The World Martial Arts Challenge 6/23/95

Full Contact Rules: Sugar Miyuki vs. Brenda Rouse 5R. Miyuki is known to wrestling fans for fighting Kumiko Maekawa on AJW's Tokyo Dome show, but she was the Shootboxing champion at 104 pounds. She's at a considerable height & reach disadvantage to 5'2" 108 pound kickboxing champion Rouse, a Oklahoma native who wound up training with Tommy Morrison & switching to boxing where she won a few of their zillion titles. Rouse has a wide variety of distance kicks that were all finding their target more often than not in the 1st round. I really like the adjustment Miyuki makes in the 2nd, a reverse psychology style where she knows straight up distance isn't going to work, but rather than getting hit darting in to get in range, she uses her movement to stay out of Rouse's range, forcing an impatient Rouse to come forward. Miyuki times Rouse's approaches well, consistently hitting her with a reverse combo of sorts, a low kick as soon as she's in kicking range then as many punches as she can get in as soon as she's walked into punching range. Though Miyuki made the fight more strategic, both have a high volume output, and the crowd is responding to their constant action with much bigger & more consistent pops than any of the previous bouts had. Rouse probably still wins the 2nd round, & they skip the 3rd for unknown reasons, but Miyuki has taken control in the 4th with her cardio. Rouse has her moments when she gets Miyuki on the ropes, but generally Miyuki is able to keep circling away. Rouse comes out energized in the 5th, and looks like a new fighter now as she's closing the distance quicker & generally attacking faster & more aggressively. Rouse has a considerable advantage in weight of shot, & Miyuki has a hard time dealing with the larger opponent when she's coming at her so fiercely. Rouse stuns Miyuki with a left hand early, and continues to get her hands through to close things out. Even with the dominant final round, it's still only a split decision win for Rouse 50-48, 46-49, 49-47. Good match.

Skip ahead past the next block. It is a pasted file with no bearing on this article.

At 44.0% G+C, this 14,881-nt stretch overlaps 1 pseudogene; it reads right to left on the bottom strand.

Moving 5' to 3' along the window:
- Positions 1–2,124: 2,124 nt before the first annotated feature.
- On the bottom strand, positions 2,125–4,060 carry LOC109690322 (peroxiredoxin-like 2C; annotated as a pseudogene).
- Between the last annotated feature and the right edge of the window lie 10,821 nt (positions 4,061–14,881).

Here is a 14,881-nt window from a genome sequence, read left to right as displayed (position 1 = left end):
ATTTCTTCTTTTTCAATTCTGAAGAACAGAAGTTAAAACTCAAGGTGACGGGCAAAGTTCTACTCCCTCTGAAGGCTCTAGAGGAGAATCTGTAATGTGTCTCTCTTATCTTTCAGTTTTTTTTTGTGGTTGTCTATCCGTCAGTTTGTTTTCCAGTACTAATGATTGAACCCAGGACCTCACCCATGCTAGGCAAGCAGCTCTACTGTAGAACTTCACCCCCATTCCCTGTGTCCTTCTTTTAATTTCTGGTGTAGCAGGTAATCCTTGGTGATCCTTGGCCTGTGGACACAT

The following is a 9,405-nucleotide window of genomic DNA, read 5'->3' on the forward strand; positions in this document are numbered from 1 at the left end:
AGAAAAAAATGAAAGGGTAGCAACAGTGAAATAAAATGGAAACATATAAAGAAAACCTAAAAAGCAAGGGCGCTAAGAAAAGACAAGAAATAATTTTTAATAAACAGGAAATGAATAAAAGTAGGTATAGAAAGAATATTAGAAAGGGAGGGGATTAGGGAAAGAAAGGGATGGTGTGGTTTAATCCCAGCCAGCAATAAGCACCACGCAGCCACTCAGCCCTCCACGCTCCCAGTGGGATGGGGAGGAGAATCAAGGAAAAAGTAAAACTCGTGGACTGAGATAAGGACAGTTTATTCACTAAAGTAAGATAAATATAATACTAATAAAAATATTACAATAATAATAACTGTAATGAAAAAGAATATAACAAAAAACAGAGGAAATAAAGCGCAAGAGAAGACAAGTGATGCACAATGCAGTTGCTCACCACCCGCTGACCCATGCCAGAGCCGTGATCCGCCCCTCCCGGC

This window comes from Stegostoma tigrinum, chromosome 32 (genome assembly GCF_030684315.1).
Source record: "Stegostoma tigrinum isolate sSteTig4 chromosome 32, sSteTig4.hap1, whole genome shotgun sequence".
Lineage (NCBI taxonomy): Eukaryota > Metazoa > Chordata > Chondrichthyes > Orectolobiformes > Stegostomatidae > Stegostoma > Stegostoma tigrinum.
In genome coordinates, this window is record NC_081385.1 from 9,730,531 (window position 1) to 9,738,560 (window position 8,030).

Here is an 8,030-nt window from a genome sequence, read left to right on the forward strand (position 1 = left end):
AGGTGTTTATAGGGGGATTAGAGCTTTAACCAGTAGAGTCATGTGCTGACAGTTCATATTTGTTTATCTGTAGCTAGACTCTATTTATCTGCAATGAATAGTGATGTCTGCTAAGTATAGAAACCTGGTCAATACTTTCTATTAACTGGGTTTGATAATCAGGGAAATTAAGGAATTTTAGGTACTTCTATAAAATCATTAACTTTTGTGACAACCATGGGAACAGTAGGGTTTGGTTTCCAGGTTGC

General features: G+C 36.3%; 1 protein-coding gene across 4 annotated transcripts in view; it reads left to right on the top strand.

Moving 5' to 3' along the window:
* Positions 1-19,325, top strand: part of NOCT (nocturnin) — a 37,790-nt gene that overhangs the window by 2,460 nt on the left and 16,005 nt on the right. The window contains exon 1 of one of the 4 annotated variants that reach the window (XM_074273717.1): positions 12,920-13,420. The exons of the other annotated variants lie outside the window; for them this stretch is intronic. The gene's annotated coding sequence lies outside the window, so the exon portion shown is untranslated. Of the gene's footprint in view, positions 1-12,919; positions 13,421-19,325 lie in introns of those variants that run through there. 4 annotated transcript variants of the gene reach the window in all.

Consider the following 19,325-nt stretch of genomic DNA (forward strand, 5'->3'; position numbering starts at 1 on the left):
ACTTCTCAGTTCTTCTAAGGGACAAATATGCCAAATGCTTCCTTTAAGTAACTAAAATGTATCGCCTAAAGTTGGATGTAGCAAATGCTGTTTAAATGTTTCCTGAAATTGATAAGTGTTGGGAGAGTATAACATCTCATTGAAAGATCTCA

Full Contact Rules: Dale "Apollo" Cook vs. Mark King 5R. Though in his late thirties & coming out of a three year retirement, Cook was still so fast & fluid out there. Cook has an amazing arsenal of attacks, & mixes them so much you almost wonder if he's trying to hit every strike in the arsenal & land something to every part of the body just to keep from being bored. Who else throws things such as a jump spinning high kick, spinning high kick combination? In the most basic reading, on the outside, he beats you with his kicks, on the inside, he beats you with his knees, but he has that Giorgio Petrosyan ability to avoid everything you throw while always being able to hit you with something. Cook often employed the side stance, but is very aggressive & flashy out of it, throwing powerful mid & high kicks & using it to set up the spinning high kick. King was totally overmatched early, but got himself into the match with a powerful series of knees with Cook stuck on the ropes. King eventually got Cook on the ropes again in the 2nd, but this time Cook weathered his flurry of hooks & dropped him with a right uppercut left hook combo. King kind of shut down & shifted to survival mode after getting knocked down with a knee to the midsection at the end of the 2nd, but Cook dropped him again with a spinning back elbow in the 4th. Cook fought the 5th with his hands at or below his waist, just begging King to attack him, but was still so quick he still landed crushing punches out of a silly taunting softball wind up for another knockdown. Yeah, surely turned out to be a jobber match even though King is the All-Marine junior heavyweight kickboxing champion, with Cook winning 50-41 on two judges cards, but it was so flashy & spectacular you didn't even care. Unfortunately, Cook reportedly broke his arm & a few knuckles during the fight, which sent him back to retirement. Good match.

INVICTA 1 4/28/12